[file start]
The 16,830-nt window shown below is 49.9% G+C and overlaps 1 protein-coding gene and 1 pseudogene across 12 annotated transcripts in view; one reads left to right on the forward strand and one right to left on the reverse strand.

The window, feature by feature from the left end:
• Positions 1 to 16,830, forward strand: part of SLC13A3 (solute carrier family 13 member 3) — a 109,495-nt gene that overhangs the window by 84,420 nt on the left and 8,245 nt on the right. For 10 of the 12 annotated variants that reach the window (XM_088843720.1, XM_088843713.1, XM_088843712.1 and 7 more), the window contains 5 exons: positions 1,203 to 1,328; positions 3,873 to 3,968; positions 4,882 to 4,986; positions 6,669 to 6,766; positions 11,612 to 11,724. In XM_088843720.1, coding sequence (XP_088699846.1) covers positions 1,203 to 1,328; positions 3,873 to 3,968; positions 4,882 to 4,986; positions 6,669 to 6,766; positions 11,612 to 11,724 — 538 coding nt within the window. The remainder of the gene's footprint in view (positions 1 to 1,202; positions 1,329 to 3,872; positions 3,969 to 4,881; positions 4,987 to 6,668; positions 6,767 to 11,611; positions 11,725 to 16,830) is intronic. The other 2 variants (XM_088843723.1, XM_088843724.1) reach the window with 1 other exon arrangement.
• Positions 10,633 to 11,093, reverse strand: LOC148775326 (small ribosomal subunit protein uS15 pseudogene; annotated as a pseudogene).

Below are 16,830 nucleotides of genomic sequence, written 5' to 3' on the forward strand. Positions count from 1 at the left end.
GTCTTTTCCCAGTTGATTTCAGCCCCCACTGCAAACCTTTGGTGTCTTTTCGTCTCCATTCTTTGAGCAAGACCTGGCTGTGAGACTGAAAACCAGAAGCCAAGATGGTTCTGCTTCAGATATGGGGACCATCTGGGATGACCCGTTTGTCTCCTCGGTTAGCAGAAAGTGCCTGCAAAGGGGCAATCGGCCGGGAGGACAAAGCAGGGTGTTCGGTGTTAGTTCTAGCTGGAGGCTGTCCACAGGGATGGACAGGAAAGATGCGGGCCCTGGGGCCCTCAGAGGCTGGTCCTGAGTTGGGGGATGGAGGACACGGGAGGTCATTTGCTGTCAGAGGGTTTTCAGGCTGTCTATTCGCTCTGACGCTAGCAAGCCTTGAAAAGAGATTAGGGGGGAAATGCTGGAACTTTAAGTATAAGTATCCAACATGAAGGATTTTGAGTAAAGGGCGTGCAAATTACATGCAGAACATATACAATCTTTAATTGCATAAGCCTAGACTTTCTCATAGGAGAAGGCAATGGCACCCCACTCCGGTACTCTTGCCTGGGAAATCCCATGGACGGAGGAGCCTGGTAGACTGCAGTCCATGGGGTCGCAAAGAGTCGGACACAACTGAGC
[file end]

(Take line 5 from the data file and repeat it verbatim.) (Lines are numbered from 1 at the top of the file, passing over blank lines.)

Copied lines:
Below are 16,830 nucleotides of genomic sequence, written 5' to 3' on the forward strand. Positions count from 1 at the left end.